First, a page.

Originally Posted by

**spoon737** Oh wow, I can't believe I missed that first part. I had pretty much gotten to the end, but some how I missed the fact that $\displaystyle \cap T_{\alpha}

$ is finer than any other topology contained in every $\displaystyle T_{\beta}$. It seems so obvious now!

Okay, for the second part, let's see if I get this.

Since the discrete topology contains every subset of $\displaystyle X$, it clearly contains $\displaystyle \cup T_{\alpha}$. So, the intersection of all topologies containing $\displaystyle \cup T_{\alpha}$, call it $\displaystyle I$, is non-empty. If $\displaystyle T$ is some topology containing $\displaystyle \cup T_{\alpha}$, then by definition, $\displaystyle I \subseteq T$. Thus, $\displaystyle I$ is the smallest topology containing all topologies in $\displaystyle \{T_\alpha\}$.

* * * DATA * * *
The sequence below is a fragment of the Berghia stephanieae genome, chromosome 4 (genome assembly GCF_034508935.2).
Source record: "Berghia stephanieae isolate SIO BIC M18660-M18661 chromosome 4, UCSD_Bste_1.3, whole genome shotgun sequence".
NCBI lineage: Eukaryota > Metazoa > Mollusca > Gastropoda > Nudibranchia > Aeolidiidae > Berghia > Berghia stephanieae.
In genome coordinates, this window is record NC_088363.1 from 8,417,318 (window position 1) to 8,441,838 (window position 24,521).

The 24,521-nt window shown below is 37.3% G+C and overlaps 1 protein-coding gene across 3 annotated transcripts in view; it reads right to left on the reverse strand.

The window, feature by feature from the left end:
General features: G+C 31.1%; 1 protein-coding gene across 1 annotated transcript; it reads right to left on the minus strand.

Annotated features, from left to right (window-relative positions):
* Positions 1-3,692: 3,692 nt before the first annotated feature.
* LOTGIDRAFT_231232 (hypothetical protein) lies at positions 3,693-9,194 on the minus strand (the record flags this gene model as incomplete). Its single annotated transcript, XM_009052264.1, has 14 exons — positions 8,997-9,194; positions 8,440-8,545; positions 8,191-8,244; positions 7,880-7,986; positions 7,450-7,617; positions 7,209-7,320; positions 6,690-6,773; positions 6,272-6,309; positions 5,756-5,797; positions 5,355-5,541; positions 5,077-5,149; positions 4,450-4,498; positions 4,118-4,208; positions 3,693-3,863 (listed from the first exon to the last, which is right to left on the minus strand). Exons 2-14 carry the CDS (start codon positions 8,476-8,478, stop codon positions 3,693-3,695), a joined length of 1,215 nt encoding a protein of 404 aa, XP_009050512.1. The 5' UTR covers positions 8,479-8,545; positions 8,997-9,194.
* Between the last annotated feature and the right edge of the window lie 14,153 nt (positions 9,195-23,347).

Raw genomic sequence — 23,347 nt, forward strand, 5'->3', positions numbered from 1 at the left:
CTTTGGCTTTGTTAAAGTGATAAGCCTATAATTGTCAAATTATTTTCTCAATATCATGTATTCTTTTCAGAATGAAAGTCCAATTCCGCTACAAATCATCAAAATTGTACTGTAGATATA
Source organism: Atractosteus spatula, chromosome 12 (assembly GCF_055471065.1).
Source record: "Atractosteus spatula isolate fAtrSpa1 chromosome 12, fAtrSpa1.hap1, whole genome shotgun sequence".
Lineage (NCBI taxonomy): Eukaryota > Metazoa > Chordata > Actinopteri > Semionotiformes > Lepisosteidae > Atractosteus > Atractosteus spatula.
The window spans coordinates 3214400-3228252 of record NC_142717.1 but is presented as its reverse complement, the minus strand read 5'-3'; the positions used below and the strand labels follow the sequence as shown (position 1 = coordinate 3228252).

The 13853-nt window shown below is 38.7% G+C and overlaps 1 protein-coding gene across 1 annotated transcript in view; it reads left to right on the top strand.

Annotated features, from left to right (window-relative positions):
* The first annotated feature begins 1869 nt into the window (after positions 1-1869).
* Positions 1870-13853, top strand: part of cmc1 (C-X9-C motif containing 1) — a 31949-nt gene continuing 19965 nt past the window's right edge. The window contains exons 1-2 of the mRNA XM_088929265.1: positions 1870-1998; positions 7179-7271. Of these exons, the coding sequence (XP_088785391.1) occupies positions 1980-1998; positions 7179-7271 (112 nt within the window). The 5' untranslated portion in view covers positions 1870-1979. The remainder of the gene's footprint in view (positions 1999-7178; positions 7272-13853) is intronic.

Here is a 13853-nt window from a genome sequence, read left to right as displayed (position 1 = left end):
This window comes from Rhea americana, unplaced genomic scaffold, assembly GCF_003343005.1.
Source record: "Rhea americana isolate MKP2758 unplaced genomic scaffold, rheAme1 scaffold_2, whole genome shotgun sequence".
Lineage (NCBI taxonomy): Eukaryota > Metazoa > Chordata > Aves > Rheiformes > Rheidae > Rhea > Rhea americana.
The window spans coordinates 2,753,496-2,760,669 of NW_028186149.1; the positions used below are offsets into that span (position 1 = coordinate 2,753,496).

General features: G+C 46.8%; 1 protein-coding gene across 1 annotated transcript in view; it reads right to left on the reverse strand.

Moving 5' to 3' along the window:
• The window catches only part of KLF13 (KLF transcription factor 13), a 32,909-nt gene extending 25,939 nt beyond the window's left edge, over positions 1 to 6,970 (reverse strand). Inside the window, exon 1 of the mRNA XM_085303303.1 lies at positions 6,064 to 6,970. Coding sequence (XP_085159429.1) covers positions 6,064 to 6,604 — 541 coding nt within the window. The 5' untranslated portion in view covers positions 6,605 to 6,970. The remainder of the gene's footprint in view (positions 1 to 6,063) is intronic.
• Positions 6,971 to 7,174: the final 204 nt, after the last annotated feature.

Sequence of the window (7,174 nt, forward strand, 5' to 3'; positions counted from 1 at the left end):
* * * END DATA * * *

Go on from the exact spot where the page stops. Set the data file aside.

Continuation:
Does that look right?